After the recent resignations of two of the South African broadcaster’s board members, Parliament has now requested the dismissal of the remaining representatives.

Earlier this October, two members of the South African Broadcasting Corporation’s (SABC) board, Krish Naidoo and Vusi Mavuso, resigned during a parliamentary meeting. According to them, the board was unable operate as it should and the recent conduct of SABC was not respecting the terms stated in the Broadcasting Act.

“I have come to the conclusion that this board is dysfunctional. It should be scrapped and personally I would be resigning today as a board member,” said Naidoo. Mavuso echoed his opinions when handing his resignation during the same meeting. The country’s President, Jacob Zuma, approved their requests but now the Parliament might ask him to dismiss the remaining members of the board if they do not resign voluntarily.

However, the remaining board members have not accepted the resignations requests, and are still consulting with their lawyers to investigate the validity of the appeal.

Over past few months, SABC balance has been overthrown amid censorship allegations, such as the ban to cover violent protests in the country, journalists being fired, and tight control over news production.

After this turmoil, MPs argued that SABC was actually failing to fulfil its duties and thus launched an inquiry into the fitness of the board. On Wednesday, a committee set up by the parliament will begin to investigate whether the current SABC board members can hold their post in light of the most recent events and in reference to the Broadcasting Act. The act can indeed allow the National Assembly to make recommendations to dismiss SABC’s board members, but can only do so on particular and specific occasions, including when the board is not fulfilling its duties as it should.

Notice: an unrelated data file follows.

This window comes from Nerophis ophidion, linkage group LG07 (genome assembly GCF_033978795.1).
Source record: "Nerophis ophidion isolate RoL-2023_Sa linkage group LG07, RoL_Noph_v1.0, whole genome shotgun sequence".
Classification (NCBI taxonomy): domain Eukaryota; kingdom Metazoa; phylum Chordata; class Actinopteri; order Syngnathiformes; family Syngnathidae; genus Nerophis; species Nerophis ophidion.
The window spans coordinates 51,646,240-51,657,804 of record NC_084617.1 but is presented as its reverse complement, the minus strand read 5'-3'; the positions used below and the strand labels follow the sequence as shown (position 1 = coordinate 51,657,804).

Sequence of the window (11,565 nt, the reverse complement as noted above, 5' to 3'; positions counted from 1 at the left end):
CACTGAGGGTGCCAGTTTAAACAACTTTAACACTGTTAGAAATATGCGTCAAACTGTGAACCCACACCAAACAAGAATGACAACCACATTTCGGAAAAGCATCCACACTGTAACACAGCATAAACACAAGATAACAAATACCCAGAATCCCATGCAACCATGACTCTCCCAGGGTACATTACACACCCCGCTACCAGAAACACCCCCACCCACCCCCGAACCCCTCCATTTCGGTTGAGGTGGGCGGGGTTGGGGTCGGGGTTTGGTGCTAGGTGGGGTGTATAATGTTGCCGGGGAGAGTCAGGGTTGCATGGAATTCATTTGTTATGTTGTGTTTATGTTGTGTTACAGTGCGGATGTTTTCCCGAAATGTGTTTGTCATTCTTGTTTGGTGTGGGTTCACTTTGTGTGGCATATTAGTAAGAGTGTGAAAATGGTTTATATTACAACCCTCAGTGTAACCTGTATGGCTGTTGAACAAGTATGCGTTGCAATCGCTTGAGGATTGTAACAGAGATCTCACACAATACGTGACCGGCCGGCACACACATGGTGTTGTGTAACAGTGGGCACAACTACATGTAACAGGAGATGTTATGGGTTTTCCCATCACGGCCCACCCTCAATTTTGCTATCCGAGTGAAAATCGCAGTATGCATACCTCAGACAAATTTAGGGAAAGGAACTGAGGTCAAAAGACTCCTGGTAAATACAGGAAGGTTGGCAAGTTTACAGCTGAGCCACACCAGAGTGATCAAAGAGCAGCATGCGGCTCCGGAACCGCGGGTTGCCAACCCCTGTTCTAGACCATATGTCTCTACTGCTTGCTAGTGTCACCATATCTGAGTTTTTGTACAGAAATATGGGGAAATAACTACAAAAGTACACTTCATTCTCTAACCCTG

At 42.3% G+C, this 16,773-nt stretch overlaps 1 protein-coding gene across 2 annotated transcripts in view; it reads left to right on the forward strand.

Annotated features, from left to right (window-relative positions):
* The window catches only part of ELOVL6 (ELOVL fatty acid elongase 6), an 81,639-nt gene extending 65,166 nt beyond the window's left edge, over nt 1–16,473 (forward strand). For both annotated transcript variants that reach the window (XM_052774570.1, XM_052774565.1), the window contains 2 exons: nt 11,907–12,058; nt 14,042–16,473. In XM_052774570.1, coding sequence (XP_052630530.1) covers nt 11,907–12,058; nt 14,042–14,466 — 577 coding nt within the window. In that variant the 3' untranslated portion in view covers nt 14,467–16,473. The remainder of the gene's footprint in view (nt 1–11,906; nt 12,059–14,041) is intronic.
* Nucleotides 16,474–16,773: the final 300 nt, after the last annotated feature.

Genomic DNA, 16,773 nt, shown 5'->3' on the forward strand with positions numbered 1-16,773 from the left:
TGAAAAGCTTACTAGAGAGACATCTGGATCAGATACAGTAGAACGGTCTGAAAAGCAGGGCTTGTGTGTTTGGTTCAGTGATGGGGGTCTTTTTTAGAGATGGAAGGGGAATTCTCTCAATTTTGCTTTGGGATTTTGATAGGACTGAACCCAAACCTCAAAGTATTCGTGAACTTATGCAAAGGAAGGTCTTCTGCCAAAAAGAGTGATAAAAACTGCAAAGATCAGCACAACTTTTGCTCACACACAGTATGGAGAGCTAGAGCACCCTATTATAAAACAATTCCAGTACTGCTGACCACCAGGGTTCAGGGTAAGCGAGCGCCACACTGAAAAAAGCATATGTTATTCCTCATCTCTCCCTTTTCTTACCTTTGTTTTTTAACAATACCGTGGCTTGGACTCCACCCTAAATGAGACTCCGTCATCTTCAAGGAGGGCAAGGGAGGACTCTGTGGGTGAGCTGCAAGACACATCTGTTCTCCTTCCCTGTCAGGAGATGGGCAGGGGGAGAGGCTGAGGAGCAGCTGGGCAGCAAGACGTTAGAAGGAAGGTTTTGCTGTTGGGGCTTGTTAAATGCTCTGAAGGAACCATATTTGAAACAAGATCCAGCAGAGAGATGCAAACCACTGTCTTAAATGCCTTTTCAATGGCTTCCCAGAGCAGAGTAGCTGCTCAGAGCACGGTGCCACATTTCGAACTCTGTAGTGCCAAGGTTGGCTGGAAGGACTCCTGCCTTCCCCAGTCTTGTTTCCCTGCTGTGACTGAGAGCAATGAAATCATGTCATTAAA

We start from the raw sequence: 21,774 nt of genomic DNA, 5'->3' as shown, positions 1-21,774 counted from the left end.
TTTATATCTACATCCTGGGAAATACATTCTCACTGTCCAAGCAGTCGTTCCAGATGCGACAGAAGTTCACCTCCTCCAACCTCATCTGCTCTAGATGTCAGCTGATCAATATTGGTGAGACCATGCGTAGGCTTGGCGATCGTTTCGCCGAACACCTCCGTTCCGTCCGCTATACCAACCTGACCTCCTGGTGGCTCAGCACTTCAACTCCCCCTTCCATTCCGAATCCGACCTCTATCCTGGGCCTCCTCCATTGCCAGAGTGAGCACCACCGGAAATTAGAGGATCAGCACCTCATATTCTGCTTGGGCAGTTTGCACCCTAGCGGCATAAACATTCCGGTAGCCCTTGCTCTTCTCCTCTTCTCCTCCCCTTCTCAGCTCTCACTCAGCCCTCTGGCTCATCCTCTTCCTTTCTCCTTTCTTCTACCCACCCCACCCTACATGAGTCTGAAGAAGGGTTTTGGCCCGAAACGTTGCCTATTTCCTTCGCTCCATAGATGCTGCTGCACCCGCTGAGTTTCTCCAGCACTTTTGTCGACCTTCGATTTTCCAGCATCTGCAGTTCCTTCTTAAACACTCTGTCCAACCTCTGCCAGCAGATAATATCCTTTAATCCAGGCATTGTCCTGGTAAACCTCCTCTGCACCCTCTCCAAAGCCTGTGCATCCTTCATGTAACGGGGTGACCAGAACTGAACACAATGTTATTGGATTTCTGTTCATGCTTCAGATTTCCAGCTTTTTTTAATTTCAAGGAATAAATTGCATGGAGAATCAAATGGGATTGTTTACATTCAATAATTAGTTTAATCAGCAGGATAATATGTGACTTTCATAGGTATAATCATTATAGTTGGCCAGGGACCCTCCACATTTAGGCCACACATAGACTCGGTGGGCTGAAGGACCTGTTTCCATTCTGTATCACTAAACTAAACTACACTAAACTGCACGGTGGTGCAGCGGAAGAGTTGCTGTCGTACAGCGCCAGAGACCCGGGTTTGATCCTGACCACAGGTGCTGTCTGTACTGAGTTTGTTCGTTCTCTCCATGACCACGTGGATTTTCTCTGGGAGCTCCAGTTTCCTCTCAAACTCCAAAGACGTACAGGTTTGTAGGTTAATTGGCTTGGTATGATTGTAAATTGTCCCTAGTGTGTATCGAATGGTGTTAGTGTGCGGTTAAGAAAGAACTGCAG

The inquiry will look at the financial status and sustainability of the SABC, the recent court judgements and SABC conduct over the past few months. In addition, it will look into the board’s current ability to operate because, due to lack of insufficient members, the board cannot reach quorum and thus cannot actually take any legally binding decisions at the moment.

The Director of the Centre for Constitutional rights, Phephelaphi Dube, praised the responsiveness of the Parliament.

“…the unity displayed by the members of Parliament from different political parties serving on the committee is commendable. It serves, to some extent, as a reassurance that in a time where the future of our democracy is challenged daily, the rule of law and the Constitution cannot be,” he said.

Header Image: SABC offices in Sea Point, Cape Town. Image: Zaian/All Creative Commons